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DrClaude

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No. Having spin angular momentum has no relation with interaction with a magnetic field. The electron interacts with a magnetic field because it has a magnetic moment.(I'm sorry for my poor English.) In GR the explanation for the bending of light by gravity is that gravity is a curvature in space (and time) and thus light follows the curved space. I was reading about the (undiscovered) graviton. It would have spin 2. Does it mean a graviton would interact with a magnetic field?

No. The photon doesn't "bend," it goes in a straight line in a curved space-time.If so, can we speak of bending of light as a photon-graviton interaction, like electrons (spin 1/2) interact with magnetic fields?

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Thank you. How does the electron magnetic moment is related to its spin? And do photons and gravitons have a magnetic moment?No. Having spin angular momentum has no relation with interaction with a magnetic field. The electron interacts with a magnetic field because it has a magnetic moment.

No. The photon doesn't "bend," it goes in a straight line in a curved space-time.

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DrClaude

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Have a look at https://en.wikipedia.org/wiki/Electron_magnetic_momentThank you. How does the electron magnetic moment is related to its spin?

It is related to the fact that the electron has a charge.

No. We've discussed this before:And do photons and gravitons have a magnetic moment?

https://www.physicsforums.com/threads/photon-in-a-magnetic-field.884424

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Can you show me a derivation for the spin from the magnetic moment?Have a look at https://en.wikipedia.org/wiki/Electron_magnetic_moment

It is related to the fact that the electron has a charge.

No. We've discussed this before:

https://www.physicsforums.com/threads/photon-in-a-magnetic-field.884424

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DrClaude

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I don't know that it can be "derived." There may be something coming from QFT.Can you show me a derivation for the spin from the magnetic moment?

Maybe @vanhees71 can help?

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$$\mathcal{L}=\overline{\psi} (\mathrm{i} \gamma^{\mu} \partial_{\mu}-m) \psi,$$

and substitute

$$\partial_{\mu} \rightarrow D_{\mu}=\partial_{\mu} + \mathrm{i} q A_{\mu},$$

where ##A_{\mu}## is the electromagnetic field. This leads to the magnetic moment of the electron with the correct tree-level gyrofactor of 2.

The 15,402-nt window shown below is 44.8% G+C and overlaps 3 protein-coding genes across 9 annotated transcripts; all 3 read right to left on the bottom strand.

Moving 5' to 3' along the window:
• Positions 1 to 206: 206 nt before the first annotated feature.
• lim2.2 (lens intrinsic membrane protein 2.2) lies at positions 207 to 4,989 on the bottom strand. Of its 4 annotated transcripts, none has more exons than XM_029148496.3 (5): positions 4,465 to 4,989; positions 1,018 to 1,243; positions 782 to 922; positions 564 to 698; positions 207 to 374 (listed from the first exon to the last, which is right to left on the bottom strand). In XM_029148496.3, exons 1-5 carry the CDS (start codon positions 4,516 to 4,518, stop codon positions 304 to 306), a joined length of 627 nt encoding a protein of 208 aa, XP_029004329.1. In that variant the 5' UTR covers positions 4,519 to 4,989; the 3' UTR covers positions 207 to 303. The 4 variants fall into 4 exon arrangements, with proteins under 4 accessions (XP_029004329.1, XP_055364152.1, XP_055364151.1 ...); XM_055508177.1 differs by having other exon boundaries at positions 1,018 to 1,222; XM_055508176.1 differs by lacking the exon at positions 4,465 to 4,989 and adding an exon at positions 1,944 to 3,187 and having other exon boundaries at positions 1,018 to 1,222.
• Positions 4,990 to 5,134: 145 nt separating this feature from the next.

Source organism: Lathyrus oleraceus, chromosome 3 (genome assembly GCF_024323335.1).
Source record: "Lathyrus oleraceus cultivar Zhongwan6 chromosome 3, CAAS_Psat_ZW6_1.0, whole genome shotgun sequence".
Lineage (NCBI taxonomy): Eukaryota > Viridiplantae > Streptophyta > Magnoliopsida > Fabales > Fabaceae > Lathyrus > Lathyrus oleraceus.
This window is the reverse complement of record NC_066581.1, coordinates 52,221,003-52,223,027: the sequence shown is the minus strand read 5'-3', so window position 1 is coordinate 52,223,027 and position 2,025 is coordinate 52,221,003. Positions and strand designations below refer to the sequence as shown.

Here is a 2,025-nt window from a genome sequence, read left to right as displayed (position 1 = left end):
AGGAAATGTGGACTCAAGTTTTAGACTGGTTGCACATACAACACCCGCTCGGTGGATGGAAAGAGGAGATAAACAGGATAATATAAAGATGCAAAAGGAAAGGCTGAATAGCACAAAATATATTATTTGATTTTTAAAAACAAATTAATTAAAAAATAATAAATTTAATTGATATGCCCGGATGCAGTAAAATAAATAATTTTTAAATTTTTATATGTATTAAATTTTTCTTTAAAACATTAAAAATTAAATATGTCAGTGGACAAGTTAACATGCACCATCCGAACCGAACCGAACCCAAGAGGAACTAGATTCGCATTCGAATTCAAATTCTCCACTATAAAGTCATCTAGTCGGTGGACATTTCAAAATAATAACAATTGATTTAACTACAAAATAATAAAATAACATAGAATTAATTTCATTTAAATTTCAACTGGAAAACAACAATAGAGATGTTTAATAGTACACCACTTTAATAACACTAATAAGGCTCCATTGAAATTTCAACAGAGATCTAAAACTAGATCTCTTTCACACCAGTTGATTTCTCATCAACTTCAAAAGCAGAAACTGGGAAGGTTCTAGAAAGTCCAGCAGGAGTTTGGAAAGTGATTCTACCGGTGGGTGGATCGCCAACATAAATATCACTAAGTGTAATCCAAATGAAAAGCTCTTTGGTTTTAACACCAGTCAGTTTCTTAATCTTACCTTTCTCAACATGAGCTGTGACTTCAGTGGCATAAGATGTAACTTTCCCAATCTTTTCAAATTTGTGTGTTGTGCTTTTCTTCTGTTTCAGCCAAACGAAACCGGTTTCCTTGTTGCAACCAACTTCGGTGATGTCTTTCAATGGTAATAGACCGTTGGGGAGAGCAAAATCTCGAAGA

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Thank you.

$$\mathcal{L}=\overline{\psi} (\mathrm{i} \gamma^{\mu} \partial_{\mu}-m) \psi,$$

and substitute

$$\partial_{\mu} \rightarrow D_{\mu}=\partial_{\mu} + \mathrm{i} q A_{\mu},$$

where ##A_{\mu}## is the electromagnetic field. This leads to the magnetic moment of the electron with the correct tree-level gyrofactor of 2.

- #9

haushofer

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Just to add: this can also be derived non-relativistically, which shows that the gyrofactor of 2 is not a relativistic effect, as sometimes is claimed (unlike the Darwin-term and the spin-orbit coupling, which are relativistic effects). See e.g. papers by Levy-Leblond. The idea is basically to write down the Dirac equation, but demand that every spinor component obeys the Schrodinger equation instead of the Klein-Gordon equation, resulting in a "nonrelativistic Clifford algebra".

$$\mathcal{L}=\overline{\psi} (\mathrm{i} \gamma^{\mu} \partial_{\mu}-m) \psi,$$

and substitute

$$\partial_{\mu} \rightarrow D_{\mu}=\partial_{\mu} + \mathrm{i} q A_{\mu},$$

where ##A_{\mu}## is the electromagnetic field. This leads to the magnetic moment of the electron with the correct tree-level gyrofactor of 2.

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$$\hat{\vec{p}}^2=(\vec{\sigma} \cdot \hat{\vec{p}})^2,$$

and then introduce the minimal coupling in this way ##\vec{\sigma} \cdot \hat{\vec{p}} \rightarrow \vec{\sigma}(\hat{\vec{p}}-\mathrm{i} q \hat{\vec{A}})## and then square. This is just an ad-hoc description, leading to the correct gyro factor. Why one cannot simply put the minimal substitution without introducing the Pauli matrices is not clear. In th Dirac case it's a unique procedure.

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